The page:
Page:Picturesque New Guinea.djvu/247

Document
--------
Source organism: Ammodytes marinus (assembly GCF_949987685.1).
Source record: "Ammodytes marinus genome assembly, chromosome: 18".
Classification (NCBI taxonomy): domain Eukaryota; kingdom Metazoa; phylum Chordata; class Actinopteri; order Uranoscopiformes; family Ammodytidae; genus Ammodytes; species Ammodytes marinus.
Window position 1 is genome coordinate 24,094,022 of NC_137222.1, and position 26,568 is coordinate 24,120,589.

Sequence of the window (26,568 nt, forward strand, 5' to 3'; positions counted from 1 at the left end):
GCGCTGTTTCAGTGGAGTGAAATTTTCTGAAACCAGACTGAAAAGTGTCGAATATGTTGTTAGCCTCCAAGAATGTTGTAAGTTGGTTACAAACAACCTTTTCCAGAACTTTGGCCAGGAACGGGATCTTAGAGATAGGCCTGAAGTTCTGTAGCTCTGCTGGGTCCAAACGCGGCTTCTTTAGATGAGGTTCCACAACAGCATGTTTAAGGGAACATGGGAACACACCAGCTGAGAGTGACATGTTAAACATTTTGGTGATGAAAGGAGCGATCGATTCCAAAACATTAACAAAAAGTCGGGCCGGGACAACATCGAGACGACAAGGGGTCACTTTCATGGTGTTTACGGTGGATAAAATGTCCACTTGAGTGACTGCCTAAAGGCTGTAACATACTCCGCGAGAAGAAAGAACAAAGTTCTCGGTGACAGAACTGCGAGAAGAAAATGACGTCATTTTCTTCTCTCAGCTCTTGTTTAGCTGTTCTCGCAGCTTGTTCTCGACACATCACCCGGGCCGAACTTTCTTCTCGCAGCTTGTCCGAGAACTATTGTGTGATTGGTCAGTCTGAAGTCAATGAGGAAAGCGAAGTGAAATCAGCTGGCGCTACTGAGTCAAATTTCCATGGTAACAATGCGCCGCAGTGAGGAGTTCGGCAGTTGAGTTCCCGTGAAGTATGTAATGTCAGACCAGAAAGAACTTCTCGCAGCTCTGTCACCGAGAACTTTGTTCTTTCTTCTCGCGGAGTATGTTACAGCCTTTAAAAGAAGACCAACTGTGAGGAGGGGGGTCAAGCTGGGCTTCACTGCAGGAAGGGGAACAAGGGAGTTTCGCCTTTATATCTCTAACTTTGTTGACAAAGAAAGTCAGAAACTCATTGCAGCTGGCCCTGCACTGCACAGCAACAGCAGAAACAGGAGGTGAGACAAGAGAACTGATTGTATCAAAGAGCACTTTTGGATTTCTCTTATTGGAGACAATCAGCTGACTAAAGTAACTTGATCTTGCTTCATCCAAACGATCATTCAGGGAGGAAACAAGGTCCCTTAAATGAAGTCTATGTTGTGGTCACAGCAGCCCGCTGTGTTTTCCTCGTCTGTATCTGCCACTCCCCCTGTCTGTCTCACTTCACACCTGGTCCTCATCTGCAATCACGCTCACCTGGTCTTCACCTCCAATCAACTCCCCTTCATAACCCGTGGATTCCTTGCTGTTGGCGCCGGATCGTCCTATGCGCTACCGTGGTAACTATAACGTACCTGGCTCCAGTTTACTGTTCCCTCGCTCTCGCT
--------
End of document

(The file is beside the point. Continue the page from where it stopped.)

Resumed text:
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descry our movements, their own being completely hidden from view. Under these circumstances the recall was sounded, and the crews put off for their ships at dusk. On their way several canoes were seen leaving the shelter of a promontory and paddling with all the speed they could towards the north to get out of the bay. Our officers thinking these might be the persons we were in quest of, or at any rate people who could supply information, gave orders to pursue, and a most exciting chase commenced, the boats' crews giving way with a will, and the canoes, seeing themselves chased, paddling with might and main for the shallow water where they would be safe from pursuit. Each boat made a capture, the "Raven" laying alongside a canoe containing three natives, while the "Blackall" boat captured another with two. The little dingy, after a desperate pull, overtook a canoe containing two men within a few boat-lengths of the reef, of whom one took to the water and escaped to the shore. It was nearly seven o'clock when the boats got back, and a signalman from the "Diamond," who was on board the "Blackall," wishing to report progress, used the steam whistle on the Morse principle, giving short and long splashes of sound. He certainly succeeded in making a hideous din, echoed from all the inland hills, whether intelligible or not I cannot say, but our poor prisoners were nearly frightened out of their wits, being too terrified to swallow the food we gave them. On the arrival of Mr. Chalmers, which took place shortly after, they were interrogated through his means and that of Paolo, and it turned out that they were natives of a northern district, who had been on a visit to Negarera. In order to afford Captain Clayton an opportunity of seeing them they were kept in custody till next morning, being stowed away for the night in the boatswain's locker and sailroom, where they must have spent a most miserable night. As they had no information to impart when taken on board the "Diamond" they were sent ashore with a few presents and dismissed. Early next morning, the 13th October, the General and Captain Clayton started on a cruise of inspection round Cape Ventenat, to the village whose inhabitants were known to have participated in the murder of poor Captain Miller. I profiting by the occasion to borrow the dingy